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For decades, scientists and scholars have been searching for the fabled cities of Sodom and Gomorrah and the "cities of the Plain", the cities that, according to the Biblical record, were destroyed anciently by God because of the great iniquity of their inhabitants. Recent archaeological investigations, including two currently in progress, are now raising some fascinating prospects that may possibly bring us closer to identifying the location and remains of at least one of these infamous cities, Sodom, the kingpin itself. One of these investigations may overturn long-held theories about where the infamous city was located.
The South Side Story
Traditionally, research has focused on the lands bordering the southeast end of the Dead Sea, where a narrow, arid alluvial plain abuts steeply rising highland areas. Many scholars have interpreted geographic and scriptural references documented in the Biblical account as pointing to this area:
And Lot lifted up his eyes, and beheld all the plain of Jordan, that it was well watered every where, before the Lord destroyed Sodom and Gomorrah, even as the garden of the Lord, like the land of Egypt, as thou comest unto Zoar.
Using Zoar as their operative word, many scholars thus guided themselves by the Biblical and extra-Biblical accounts of Josephus and the ancient Madaba Map as locating Zoar at the southern end of the Dead Sea. Early investigations in the area of Zoar, however, turned up nothing. But a later expedition conducted by Paul Lapp and then continuing excavations beginning in 1975 by Thomas Schaub of Indiana University of Pennsylvania and Walter Rast of Valparaiso University after his death revealed some noteworthy finds. They explored and excavated the remains of four settlements dated to the Early Bronze Age. Excavations at the two largest sites, Bab edh-Dhra and Numeira, turned up a 7-meter stone wall and earlier mudbrick wall, shaft tombs, house remains, and a clear destruction layer. Numerous Early Bronze Age tombs discovered in the area have been suggested to represent burials of as many as 500,000 individuals. Based on the dating, both Bab edh-Dhra and Numeira were destroyed at the same time. Some scholars have proposed that the settlements were destroyed by natural causes. Bab edh-Drha, the largest of the sites, has been advanced by some as a possible candidate for Sodom and the smaller site of Numeira as Gomorrah. Conclusive evidence that the Biblical cities have been found? The jury is still very much out on this one...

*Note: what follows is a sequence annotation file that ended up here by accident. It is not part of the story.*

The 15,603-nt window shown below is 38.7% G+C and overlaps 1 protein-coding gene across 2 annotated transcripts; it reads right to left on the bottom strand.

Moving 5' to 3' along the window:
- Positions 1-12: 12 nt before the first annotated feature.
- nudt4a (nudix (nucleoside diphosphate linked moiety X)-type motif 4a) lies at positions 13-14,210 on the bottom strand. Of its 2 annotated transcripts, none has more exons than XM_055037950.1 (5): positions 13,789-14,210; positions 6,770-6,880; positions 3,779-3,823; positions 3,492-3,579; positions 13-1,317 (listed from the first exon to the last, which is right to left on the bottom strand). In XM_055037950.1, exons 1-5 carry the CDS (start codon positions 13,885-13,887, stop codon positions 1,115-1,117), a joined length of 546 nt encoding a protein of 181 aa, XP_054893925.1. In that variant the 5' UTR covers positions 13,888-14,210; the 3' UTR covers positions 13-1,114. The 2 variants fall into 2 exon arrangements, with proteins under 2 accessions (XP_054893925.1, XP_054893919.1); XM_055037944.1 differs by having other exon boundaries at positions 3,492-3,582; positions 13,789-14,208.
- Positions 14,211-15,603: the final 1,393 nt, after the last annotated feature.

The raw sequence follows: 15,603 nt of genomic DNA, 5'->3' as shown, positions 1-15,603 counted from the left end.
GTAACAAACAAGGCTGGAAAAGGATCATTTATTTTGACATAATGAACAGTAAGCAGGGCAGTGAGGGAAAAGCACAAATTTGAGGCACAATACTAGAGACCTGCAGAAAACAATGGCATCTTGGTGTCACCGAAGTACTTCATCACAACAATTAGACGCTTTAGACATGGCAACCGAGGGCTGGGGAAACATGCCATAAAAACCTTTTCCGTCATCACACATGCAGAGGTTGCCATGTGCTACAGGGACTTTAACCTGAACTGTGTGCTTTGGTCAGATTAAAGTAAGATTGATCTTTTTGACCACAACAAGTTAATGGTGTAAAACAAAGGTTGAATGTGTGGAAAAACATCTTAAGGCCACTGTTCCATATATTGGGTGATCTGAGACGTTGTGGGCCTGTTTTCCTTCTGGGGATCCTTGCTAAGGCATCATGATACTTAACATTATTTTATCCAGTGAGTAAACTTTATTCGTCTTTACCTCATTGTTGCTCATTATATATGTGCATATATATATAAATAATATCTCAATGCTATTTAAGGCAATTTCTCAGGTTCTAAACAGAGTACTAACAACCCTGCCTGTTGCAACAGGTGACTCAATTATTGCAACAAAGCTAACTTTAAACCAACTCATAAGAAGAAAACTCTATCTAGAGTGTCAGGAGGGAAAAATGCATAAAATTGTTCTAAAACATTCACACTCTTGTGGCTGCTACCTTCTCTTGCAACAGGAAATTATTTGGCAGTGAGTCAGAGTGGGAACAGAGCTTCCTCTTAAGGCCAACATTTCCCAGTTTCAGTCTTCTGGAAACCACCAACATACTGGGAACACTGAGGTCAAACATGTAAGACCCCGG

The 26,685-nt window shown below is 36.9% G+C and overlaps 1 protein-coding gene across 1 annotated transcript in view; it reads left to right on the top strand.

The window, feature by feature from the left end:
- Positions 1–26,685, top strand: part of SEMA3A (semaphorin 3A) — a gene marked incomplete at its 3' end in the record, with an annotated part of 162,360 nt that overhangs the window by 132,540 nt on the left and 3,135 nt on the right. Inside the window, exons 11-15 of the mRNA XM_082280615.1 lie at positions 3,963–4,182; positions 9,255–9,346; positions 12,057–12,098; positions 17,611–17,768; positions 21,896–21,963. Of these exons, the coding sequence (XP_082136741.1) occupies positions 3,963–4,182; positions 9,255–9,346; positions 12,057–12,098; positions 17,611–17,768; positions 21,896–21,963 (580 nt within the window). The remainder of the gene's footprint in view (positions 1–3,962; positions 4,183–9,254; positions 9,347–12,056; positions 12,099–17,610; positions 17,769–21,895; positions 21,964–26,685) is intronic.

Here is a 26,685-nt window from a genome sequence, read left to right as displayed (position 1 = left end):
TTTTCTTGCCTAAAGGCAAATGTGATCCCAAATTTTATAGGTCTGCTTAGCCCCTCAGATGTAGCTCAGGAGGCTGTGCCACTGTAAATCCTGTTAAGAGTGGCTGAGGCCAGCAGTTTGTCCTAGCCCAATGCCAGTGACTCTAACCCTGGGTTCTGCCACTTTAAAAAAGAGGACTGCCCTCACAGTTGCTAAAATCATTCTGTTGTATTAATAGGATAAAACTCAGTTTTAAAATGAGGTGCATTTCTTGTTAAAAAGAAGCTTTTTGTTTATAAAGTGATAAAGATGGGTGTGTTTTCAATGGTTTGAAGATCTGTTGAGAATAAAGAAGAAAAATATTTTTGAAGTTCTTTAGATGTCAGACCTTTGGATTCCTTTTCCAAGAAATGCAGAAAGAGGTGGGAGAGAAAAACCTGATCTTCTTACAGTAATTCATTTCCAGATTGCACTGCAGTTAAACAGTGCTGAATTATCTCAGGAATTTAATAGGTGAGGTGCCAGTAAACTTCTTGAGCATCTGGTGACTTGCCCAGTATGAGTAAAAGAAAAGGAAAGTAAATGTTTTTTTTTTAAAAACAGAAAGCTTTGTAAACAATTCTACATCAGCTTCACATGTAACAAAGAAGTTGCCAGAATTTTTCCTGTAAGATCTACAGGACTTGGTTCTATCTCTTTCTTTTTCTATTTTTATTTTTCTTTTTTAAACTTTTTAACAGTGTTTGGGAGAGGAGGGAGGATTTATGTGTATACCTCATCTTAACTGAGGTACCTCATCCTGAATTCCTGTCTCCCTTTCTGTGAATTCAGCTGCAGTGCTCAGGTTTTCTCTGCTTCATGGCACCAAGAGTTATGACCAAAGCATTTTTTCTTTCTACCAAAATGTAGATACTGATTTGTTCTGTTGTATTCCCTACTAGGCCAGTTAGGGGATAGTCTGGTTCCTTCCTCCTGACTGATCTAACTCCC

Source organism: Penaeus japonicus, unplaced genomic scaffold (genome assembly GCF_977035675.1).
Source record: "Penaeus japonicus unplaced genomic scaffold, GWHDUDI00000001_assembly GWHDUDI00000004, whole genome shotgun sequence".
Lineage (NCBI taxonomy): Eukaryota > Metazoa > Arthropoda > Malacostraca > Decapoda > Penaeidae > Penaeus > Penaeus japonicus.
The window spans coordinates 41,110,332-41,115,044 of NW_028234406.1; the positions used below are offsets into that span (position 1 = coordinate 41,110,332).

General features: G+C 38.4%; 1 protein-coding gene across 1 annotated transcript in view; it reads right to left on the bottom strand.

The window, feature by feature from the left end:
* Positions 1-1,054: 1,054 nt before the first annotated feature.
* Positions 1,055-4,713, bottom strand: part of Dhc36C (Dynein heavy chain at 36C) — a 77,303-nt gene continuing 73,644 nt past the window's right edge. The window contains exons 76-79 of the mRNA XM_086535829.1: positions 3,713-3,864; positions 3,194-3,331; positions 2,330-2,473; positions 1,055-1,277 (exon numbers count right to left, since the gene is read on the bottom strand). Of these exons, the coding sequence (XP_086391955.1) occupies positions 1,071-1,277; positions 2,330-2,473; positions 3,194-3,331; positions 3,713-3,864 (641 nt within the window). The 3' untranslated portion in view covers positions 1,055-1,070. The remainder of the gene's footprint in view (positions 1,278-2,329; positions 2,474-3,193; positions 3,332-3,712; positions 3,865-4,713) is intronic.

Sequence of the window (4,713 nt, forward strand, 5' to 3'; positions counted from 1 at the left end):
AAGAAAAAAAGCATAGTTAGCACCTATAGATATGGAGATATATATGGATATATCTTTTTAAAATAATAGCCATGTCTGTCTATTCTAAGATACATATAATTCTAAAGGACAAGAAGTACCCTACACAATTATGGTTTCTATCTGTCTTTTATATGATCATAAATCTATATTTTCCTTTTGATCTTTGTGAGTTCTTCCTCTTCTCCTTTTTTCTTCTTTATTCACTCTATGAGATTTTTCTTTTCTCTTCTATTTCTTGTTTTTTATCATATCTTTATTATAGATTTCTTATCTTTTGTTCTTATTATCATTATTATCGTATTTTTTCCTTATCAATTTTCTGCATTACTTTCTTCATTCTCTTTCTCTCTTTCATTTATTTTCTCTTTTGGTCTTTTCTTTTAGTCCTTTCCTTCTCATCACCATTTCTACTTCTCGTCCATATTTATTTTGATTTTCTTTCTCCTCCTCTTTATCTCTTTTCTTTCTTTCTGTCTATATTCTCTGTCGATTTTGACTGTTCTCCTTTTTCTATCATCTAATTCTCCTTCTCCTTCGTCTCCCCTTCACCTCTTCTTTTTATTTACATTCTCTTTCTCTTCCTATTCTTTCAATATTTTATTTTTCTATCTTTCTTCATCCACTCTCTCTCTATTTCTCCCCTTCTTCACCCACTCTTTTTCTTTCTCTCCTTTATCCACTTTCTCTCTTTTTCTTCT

The North Side Story
What is now emerging as the most promising new prospect for Sodom, according to a number of scholars, is a site called Tall el-Hammam located approximately 14 kilometers northeast of the Dead Sea in the fertile southern Jordan River Valley of Jordan. Nestled among lush agricultural fields, it is a mound (or Tall) that rises conspicuously from a ground space encompassing one square kilometer, a very large site by any comparison. Dr. Steven Collins of Trinity Southwest University began research related to Sodom by carefully examining the biblical text in Genesis, along with geographic study and intense, broad-based archaeological surveys. All indicators brought him to the location of Tall el-Hammam....Tall el-Hammam represents what is left of the hub of a Bronze Age city-state complex at the cross-roads of major trade routes, rising to prominence as the economic powerhouse in the southern Jordan Valley and influencing and possibly controlling a system of smaller settlements in the region. Generations of kings built palaces, temples, administrative centers, and massive fortifications and defensive walls at this location.
Questions beg for answers. Who were these people and how did they live? How did they relate to the other kingdoms of the Levant, Mesopotamia, and Egypt at the time?
...More detailed information about the Tall el-Hammam excavations and the discoveries can be found at http://www.tallelhammam.com/Tall_el_Hammam.html.